For lots of professionals, if their system works, they leave it alone and make money with it until technology in hardware and software advances enough that it is worth upgrading, and even then, their old systems usually stay around as additional rigs, or rooms/workstations. To me, that makes the price of the Mac line well worth it.

    For instance... just last year I finally sold off my G4MDD Panther ProTools6.4 64 Input/Output rig.... thing made me a lot of money for a LONG time..... I know some MAJOR audio facilities in CA who still have some old OS9 ProTools5 rigs up and running in their own rooms.... 1, because in their day they cost 10's of 1000's of dollars, 2, because they still work for their purpose - and it was only a couple years ago that a MAJOR facility in MN finally sold off their G4 Panther ProTools6 rig due to upgrading that room as well. Of course, they/we have more modern rigs too, but really only because the benefits of new versions of software we use and their requirements for the new machines, were worth making the move.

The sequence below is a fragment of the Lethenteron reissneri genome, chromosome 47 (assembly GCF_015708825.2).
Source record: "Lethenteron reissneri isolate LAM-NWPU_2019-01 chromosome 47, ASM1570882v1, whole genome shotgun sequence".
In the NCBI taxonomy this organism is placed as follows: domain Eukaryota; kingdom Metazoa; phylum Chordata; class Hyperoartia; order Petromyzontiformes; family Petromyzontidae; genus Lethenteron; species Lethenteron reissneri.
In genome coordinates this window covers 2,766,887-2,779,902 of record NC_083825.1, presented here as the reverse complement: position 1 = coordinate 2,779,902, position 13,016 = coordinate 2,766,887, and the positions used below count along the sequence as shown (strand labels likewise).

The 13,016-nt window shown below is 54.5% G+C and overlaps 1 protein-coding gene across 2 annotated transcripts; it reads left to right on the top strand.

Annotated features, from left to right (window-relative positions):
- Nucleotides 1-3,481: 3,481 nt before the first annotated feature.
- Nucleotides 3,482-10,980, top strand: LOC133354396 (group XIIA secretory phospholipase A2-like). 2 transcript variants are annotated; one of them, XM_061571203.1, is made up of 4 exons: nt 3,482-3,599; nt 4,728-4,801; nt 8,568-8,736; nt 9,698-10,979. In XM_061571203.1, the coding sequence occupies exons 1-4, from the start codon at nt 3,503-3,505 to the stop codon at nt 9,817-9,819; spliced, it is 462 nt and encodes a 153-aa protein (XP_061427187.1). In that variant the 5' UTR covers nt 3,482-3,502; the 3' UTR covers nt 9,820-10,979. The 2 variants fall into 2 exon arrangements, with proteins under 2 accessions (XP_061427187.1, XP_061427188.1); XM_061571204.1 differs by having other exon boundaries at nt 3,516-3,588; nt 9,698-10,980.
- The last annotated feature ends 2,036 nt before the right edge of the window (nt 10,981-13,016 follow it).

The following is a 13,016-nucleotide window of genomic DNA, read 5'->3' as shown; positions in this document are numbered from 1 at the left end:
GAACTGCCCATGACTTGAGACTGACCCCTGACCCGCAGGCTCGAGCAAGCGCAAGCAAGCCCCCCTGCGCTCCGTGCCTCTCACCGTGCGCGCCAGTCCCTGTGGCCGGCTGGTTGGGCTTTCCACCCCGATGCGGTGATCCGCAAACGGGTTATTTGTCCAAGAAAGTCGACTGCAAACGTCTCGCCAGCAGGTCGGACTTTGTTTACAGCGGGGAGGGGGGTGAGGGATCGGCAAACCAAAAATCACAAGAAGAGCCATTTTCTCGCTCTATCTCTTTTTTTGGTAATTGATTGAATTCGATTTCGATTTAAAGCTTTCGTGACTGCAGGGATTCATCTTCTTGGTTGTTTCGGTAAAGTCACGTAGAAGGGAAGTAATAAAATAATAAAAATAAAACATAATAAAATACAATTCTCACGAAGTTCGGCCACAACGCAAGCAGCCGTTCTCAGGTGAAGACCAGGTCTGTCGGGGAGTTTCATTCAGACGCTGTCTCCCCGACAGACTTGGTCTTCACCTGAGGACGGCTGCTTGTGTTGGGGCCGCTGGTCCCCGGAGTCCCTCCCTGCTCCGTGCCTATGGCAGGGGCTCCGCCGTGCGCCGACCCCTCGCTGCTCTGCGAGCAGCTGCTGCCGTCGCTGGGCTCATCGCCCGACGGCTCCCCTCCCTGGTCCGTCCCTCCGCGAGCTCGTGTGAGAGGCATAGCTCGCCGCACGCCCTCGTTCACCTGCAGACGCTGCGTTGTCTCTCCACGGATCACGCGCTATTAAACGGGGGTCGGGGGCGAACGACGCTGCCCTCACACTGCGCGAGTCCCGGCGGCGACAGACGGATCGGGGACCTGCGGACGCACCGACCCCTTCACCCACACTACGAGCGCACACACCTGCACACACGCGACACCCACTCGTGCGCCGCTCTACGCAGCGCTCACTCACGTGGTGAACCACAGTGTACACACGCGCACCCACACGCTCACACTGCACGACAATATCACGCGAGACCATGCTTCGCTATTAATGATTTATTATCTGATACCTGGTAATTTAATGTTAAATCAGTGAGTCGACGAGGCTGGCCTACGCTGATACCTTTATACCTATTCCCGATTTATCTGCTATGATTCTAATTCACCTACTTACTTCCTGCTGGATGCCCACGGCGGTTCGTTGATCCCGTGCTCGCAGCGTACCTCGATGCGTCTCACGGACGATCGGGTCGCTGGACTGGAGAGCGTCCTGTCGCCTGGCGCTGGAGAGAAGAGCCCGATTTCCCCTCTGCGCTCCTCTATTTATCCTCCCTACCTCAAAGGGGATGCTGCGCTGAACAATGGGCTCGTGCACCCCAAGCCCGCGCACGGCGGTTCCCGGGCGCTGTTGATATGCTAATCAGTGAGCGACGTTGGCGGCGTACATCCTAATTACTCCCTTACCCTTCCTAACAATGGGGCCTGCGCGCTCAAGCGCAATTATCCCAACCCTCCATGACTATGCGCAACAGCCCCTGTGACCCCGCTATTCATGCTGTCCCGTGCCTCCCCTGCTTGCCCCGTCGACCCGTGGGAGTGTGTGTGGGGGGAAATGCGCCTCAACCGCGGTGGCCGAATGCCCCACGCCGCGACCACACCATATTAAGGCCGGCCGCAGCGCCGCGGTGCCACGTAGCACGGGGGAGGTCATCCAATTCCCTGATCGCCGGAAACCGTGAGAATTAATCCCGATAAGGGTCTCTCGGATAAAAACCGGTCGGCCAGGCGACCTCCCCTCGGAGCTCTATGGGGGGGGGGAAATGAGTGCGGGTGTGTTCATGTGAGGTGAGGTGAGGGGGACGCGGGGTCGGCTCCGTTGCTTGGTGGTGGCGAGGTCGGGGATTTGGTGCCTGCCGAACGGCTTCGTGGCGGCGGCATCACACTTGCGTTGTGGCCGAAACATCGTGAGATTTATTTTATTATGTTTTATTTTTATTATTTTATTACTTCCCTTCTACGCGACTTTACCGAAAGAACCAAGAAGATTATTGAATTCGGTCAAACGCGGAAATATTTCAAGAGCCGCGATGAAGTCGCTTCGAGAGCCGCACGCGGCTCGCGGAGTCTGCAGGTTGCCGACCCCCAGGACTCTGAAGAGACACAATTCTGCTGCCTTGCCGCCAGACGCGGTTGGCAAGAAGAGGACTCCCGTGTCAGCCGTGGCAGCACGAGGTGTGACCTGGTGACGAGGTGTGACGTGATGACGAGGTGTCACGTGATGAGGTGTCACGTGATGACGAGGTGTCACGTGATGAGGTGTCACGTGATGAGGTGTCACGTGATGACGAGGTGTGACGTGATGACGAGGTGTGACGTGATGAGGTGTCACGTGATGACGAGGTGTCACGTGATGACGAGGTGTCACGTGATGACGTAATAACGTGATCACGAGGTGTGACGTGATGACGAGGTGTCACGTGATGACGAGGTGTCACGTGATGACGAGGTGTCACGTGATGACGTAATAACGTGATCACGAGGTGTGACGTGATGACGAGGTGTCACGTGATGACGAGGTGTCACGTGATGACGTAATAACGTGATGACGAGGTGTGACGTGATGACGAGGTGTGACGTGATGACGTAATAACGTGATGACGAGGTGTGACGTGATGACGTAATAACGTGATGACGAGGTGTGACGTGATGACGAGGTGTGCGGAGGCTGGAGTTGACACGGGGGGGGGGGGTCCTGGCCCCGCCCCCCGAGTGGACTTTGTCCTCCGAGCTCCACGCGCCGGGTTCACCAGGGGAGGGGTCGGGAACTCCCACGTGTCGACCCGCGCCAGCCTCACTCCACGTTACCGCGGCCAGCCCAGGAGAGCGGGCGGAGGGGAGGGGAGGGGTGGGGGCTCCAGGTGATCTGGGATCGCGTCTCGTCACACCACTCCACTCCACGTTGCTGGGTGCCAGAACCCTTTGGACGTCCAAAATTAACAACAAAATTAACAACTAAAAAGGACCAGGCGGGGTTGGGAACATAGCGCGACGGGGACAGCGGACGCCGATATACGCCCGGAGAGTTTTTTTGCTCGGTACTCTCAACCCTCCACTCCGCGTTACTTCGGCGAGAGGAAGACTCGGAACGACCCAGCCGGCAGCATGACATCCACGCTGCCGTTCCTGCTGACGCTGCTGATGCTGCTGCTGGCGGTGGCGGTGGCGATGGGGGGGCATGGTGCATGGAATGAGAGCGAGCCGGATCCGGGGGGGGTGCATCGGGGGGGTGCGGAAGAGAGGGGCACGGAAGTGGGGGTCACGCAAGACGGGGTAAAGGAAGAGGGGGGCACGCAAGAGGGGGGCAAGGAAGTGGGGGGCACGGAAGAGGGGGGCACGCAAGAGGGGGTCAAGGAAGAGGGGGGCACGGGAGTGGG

I wish the 1,1's were supported like that, but oh well.... mine will serve me up to 4 years probably if I want it to.

    It just makes me put serious thought into buying a newer MP, especially the 2013 when it comes, because I'll be wondering how long it will support their new software..... until the jump to Intel, and now the move to ML, I have not had to worry about this.....